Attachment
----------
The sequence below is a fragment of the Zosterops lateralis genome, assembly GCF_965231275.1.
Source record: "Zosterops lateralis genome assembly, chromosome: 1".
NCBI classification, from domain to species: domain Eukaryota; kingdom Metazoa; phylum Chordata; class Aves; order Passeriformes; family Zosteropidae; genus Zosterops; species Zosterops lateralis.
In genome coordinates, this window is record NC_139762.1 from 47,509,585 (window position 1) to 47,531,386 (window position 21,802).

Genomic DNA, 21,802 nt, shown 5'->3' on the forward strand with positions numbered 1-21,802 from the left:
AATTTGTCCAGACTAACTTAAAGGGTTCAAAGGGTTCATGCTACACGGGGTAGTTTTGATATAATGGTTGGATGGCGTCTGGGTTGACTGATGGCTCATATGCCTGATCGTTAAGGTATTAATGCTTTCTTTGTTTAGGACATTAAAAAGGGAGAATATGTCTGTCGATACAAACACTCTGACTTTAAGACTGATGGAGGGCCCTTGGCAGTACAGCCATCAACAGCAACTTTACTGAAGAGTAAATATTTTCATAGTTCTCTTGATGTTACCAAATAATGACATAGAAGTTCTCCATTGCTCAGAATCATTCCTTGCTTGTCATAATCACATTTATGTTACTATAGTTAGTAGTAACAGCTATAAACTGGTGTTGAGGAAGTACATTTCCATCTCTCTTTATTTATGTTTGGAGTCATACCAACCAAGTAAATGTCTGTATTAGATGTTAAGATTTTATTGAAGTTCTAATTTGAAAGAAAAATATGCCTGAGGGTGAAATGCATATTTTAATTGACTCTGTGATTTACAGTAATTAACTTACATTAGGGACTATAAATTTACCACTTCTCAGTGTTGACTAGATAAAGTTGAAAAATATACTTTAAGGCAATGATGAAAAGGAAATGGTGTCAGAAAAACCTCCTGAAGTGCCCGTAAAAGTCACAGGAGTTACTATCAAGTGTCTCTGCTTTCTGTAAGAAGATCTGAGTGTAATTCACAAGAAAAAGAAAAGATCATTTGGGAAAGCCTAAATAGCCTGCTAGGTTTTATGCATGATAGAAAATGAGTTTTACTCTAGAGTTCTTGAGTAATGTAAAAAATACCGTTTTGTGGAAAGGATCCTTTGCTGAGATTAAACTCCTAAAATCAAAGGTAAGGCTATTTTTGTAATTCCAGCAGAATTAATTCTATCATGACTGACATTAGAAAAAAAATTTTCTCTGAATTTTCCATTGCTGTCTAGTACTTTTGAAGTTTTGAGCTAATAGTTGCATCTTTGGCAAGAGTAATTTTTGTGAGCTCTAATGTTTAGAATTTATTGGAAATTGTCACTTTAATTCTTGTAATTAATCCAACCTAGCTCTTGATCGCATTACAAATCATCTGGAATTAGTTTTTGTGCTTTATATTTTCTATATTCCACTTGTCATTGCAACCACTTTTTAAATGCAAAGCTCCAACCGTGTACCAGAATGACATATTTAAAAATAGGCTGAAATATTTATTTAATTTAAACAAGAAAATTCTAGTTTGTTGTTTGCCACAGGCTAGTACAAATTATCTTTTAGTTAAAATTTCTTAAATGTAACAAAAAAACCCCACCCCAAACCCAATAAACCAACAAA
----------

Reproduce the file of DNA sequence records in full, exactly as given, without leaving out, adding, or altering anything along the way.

The sequence below is a fragment of the Zosterops lateralis genome, assembly GCF_965231275.1.
Source record: "Zosterops lateralis genome assembly, chromosome: 1".
NCBI classification, from domain to species: domain Eukaryota; kingdom Metazoa; phylum Chordata; class Aves; order Passeriformes; family Zosteropidae; genus Zosterops; species Zosterops lateralis.
In genome coordinates, this window is record NC_139762.1 from 47,509,585 (window position 1) to 47,531,386 (window position 21,802).

Genomic DNA, 21,802 nt, shown 5'->3' on the forward strand with positions numbered 1-21,802 from the left:
AATTTGTCCAGACTAACTTAAAGGGTTCAAAGGGTTCATGCTACACGGGGTAGTTTTGATATAATGGTTGGATGGCGTCTGGGTTGACTGATGGCTCATATGCCTGATCGTTAAGGTATTAATGCTTTCTTTGTTTAGGACATTAAAAAGGGAGAATATGTCTGTCGATACAAACACTCTGACTTTAAGACTGATGGAGGGCCCTTGGCAGTACAGCCATCAACAGCAACTTTACTGAAGAGTAAATATTTTCATAGTTCTCTTGATGTTACCAAATAATGACATAGAAGTTCTCCATTGCTCAGAATCATTCCTTGCTTGTCATAATCACATTTATGTTACTATAGTTAGTAGTAACAGCTATAAACTGGTGTTGAGGAAGTACATTTCCATCTCTCTTTATTTATGTTTGGAGTCATACCAACCAAGTAAATGTCTGTATTAGATGTTAAGATTTTATTGAAGTTCTAATTTGAAAGAAAAATATGCCTGAGGGTGAAATGCATATTTTAATTGACTCTGTGATTTACAGTAATTAACTTACATTAGGGACTATAAATTTACCACTTCTCAGTGTTGACTAGATAAAGTTGAAAAATATACTTTAAGGCAATGATGAAAAGGAAATGGTGTCAGAAAAACCTCCTGAAGTGCCCGTAAAAGTCACAGGAGTTACTATCAAGTGTCTCTGCTTTCTGTAAGAAGATCTGAGTGTAATTCACAAGAAAAAGAAAAGATCATTTGGGAAAGCCTAAATAGCCTGCTAGGTTTTATGCATGATAGAAAATGAGTTTTACTCTAGAGTTCTTGAGTAATGTAAAAAATACCGTTTTGTGGAAAGGATCCTTTGCTGAGATTAAACTCCTAAAATCAAAGGTAAGGCTATTTTTGTAATTCCAGCAGAATTAATTCTATCATGACTGACATTAGAAAAAAAATTTTCTCTGAATTTTCCATTGCTGTCTAGTACTTTTGAAGTTTTGAGCTAATAGTTGCATCTTTGGCAAGAGTAATTTTTGTGAGCTCTAATGTTTAGAATTTATTGGAAATTGTCACTTTAATTCTTGTAATTAATCCAACCTAGCTCTTGATCGCATTACAAATCATCTGGAATTAGTTTTTGTGCTTTATATTTTCTATATTCCACTTGTCATTGCAACCACTTTTTAAATGCAAAGCTCCAACCGTGTACCAGAATGACATATTTAAAAATAGGCTGAAATATTTATTTAATTTAAACAAGAAAATTCTAGTTTGTTGTTTGCCACAGGCTAGTACAAATTATCTTTTAGTTAAAATTTCTTAAATGTAACAAAAAAACCCCACCCCAAACCCAATAAACCAACAAA